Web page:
The pianist performs a full programme of classical pieces.Classical and opera Monday September 19 2016Read more
London Schools Symphony Orchestra - A Roald Dahl Adventure
Peter Ash conducts a concert performance of his musical adaptation of Roald Dahl's The Minpins.Classical and opera Wednesday September 21 2016Read more
London Symphony Orchestra / Gianandrea Noseda: Debussy, Haydn, Shostakovich
Gianandrea Noseda conducts Debussy's La Mer, Haydn's Trumpet Concerto and Shostakovich's Symphony No 5, with Philip Cobb, trumpet.Classical and opera Thursday September 22 2016Read more
Gyan Riley/London Contemporary Orchestra: Terry Riley
Gyan Riley and London Contemporary Orchestra perform Terry Riley's In C, plus other pieces by the composer.Classical and opera Saturday September 24 2016Read more
London Symphony Orchestra / Daniel Harding: Jack Sheen, Sibelius, Mahler
Daniel Harding conducts Jack Sheen's Lung, Sibelius's Violin Concerto and Mahler's Symphony No 4, with Nikolaj Znaider, violin and Christiane Karg, soprano.Classical and opera Sunday September 25 2016Read more
Average User Rating
4.2 / 5
- 5 star:5
- 4 star:11
- 3 star:0
- 2 star:1
- 1 star:0
The Barbican is always worth a visit if you are in the area, regardless of what's on. It's a beautiful complex which has so much to see, both inside and outside. I always wonder who lives around the Barbican as I understand the apartments / flats that surround it are housing designers / artists / locals which adds to its community feel.
This brutalism monster might seem scary on the first visit but the more you see it the more you love it! Ageing has definitely made it more special and in combination with the new activities it hosts, it's one of the most important cultural centres London is offering. Any kind of art exhibition can be found here from time to time, as well as theatre, music and cinema shows. And all of them always carefully selected and with special prices for young and older people. Even if you're not interested in anything that's on, visiting is still an experience itself -as it feels like a journey to the past- and you can always enjoy sitting at the ground floor cafeteria by the ponds or even next to them when it's sunny!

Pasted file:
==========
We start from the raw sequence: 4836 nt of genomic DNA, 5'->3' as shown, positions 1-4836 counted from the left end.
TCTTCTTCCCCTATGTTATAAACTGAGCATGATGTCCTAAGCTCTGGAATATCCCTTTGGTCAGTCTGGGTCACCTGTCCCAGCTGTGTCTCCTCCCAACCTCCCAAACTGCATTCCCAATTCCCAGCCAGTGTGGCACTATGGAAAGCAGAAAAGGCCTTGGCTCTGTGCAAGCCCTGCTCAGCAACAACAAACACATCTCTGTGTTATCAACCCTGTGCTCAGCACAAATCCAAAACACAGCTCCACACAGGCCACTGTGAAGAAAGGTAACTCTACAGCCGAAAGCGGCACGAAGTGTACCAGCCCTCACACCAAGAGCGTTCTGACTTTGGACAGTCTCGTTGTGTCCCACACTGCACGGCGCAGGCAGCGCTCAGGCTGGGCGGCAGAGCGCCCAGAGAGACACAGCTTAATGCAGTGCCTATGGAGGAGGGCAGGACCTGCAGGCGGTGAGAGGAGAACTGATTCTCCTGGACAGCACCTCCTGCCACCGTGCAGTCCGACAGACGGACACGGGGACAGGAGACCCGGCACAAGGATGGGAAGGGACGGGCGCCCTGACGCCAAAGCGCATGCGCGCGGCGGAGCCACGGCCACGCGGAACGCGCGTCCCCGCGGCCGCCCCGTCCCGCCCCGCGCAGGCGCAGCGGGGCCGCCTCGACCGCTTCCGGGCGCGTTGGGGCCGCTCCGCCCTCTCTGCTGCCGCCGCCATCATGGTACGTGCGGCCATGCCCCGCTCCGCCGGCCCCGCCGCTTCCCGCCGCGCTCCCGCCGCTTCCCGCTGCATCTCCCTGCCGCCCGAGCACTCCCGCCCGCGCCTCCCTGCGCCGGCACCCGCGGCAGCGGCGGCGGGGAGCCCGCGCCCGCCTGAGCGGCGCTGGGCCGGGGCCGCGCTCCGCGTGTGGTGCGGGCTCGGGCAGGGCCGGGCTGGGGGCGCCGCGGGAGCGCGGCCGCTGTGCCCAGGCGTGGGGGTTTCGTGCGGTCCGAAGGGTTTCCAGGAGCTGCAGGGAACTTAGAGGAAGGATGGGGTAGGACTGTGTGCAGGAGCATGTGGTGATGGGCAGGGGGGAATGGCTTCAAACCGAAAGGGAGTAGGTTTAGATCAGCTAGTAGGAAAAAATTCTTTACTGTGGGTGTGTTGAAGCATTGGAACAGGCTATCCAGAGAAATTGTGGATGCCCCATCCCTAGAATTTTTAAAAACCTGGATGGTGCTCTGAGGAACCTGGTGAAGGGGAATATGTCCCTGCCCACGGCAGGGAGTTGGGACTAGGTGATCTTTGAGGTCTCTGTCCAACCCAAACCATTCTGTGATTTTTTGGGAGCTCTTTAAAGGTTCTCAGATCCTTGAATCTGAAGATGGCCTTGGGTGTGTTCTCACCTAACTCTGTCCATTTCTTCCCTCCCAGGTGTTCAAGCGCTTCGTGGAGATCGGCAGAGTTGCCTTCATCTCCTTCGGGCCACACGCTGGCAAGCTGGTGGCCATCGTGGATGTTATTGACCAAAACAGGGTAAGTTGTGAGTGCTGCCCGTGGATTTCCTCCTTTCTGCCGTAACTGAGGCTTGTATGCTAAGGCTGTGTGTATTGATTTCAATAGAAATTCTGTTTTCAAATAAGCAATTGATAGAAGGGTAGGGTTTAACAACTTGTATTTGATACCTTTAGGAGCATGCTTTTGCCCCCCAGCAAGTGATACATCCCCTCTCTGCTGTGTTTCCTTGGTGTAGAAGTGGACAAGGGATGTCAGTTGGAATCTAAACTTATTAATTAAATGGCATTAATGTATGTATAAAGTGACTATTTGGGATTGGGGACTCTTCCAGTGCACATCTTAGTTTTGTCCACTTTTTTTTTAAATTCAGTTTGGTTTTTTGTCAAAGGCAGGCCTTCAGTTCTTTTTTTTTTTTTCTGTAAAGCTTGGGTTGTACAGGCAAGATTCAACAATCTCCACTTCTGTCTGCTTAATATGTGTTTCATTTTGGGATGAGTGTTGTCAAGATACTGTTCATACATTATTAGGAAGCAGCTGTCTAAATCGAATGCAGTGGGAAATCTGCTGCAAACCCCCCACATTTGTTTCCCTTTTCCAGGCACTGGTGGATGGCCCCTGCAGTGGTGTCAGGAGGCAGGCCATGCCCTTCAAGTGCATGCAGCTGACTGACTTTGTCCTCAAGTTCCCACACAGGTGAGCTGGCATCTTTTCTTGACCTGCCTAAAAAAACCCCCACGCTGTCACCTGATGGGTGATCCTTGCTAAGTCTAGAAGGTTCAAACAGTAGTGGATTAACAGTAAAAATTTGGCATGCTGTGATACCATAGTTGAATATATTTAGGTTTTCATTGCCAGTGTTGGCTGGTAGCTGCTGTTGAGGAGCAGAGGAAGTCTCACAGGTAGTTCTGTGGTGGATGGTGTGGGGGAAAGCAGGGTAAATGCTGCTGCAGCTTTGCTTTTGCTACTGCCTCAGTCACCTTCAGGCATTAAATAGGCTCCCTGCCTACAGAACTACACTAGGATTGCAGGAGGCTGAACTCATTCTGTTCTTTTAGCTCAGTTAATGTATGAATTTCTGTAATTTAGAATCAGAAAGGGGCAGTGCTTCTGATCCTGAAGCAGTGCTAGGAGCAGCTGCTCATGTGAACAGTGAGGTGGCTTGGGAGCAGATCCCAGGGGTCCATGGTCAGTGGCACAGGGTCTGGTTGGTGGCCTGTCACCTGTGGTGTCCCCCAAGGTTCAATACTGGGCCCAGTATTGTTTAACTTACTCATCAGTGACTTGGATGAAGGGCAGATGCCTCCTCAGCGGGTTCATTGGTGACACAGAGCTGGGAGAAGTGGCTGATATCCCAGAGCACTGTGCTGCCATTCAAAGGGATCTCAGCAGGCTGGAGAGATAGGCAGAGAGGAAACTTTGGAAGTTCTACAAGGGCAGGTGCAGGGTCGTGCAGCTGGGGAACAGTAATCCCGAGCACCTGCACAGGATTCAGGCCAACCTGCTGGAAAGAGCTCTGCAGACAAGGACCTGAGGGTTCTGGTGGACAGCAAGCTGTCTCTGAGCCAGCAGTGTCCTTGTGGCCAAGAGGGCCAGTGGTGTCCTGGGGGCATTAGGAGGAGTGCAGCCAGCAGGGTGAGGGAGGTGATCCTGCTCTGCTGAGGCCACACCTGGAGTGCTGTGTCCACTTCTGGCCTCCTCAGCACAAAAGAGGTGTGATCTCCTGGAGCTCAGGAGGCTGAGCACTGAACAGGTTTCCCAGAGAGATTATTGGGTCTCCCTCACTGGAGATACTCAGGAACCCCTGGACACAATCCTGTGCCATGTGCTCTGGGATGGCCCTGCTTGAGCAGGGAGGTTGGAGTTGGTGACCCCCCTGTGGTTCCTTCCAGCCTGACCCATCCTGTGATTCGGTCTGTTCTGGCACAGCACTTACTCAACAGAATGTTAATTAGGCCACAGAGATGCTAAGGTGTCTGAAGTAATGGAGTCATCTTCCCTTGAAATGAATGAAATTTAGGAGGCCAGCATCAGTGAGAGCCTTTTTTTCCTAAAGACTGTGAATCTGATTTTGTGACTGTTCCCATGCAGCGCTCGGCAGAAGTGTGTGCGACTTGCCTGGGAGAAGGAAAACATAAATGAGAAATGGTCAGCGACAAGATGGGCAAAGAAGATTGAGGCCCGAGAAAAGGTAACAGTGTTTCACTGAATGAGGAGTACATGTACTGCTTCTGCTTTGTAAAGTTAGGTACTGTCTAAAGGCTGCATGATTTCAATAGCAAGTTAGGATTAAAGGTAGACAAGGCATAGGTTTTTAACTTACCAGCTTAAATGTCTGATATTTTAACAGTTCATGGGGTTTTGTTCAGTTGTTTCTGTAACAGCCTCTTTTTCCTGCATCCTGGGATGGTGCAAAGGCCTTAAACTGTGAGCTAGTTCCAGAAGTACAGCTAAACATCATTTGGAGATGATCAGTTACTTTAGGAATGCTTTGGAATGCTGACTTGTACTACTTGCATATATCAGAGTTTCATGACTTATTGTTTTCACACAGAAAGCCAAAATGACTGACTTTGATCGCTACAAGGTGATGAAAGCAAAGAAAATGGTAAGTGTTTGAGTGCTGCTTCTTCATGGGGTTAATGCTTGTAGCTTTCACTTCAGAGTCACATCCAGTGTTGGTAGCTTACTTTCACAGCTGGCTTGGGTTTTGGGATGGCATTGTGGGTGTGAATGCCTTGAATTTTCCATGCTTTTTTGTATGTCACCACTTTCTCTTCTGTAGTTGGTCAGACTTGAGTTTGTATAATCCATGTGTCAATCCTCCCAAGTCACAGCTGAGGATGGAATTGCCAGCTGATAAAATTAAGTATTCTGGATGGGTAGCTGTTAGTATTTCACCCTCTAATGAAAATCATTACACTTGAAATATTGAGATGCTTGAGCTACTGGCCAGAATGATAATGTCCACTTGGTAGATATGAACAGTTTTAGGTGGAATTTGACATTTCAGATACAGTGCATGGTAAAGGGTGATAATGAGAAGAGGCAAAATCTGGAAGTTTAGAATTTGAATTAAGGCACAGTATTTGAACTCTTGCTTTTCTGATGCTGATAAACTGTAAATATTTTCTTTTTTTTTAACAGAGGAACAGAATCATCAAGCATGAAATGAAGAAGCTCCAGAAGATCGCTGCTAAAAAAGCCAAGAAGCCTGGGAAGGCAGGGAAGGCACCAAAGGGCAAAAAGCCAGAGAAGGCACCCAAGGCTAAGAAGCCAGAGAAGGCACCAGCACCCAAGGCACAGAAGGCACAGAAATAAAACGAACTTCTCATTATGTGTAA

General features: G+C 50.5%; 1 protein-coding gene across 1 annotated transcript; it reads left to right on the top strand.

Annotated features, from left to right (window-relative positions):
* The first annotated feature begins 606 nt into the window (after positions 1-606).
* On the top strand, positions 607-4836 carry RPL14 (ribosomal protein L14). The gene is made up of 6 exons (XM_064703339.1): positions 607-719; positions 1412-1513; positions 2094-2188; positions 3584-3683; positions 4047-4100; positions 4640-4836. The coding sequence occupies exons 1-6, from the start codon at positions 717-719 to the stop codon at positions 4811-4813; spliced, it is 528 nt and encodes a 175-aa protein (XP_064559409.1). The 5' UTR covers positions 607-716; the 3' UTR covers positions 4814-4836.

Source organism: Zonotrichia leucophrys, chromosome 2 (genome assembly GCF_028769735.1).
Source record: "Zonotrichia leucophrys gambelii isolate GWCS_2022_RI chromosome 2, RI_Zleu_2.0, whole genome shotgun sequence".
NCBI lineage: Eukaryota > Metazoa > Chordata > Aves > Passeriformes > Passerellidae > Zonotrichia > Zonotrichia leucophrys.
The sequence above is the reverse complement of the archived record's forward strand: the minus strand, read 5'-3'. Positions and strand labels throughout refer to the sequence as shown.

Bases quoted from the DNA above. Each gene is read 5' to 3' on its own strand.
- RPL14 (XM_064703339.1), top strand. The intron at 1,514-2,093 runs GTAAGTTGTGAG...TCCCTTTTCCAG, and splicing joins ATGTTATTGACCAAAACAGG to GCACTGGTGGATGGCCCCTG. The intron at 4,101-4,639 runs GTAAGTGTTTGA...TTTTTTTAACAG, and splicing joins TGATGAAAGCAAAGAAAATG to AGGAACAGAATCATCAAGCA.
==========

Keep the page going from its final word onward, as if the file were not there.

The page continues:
Check out my review of the Jean Paul Gaultier exhibition at The Barbican Centre: http://eatwearwander.com/2014/06/30/sidewalk-to-catwalk/
I would love to do a gig here as this is London's answer to Carnegie hall on 7th Avenue. It is however sad to read the comments from the dissatisfied bride below. So anyone getting married in London should have a look at recommended venues: www.youtube.com/watch?v=DIB4nvvLkNk Notwitstanding, the Barbican does other things very well and is worth a visit.
I had a lovely wedding, the location was spectacular and I had a fantastic day as did all my guests. It ended rather abruptly though with the music being turned off at 11 on the dot. I can hardly complain, but I do have some serious complaints regarding the service. The food at the wedding was a much lower quality than what I was served at my tasting. The appetiser, which had been lovely at the tasting, held no resemblance to what I was served at my wedding and the creme brulée instead of being luscious and creamy as it had been at the tasting, was a stiff gelatine. After the wedding the staff didn't pack up my crockery hire correctly which made me lose my deposit and they were completely unremorseful about it, ignoring my emails and not helpful at all. The cherry on top of the cake, 2 months after the wedding, after we had settle all accounts the wedding planner started bothering us for another 600 pounds. We had spent the budget, the invoices had all been settled and he was haggling us for more money. Quite unprofessional.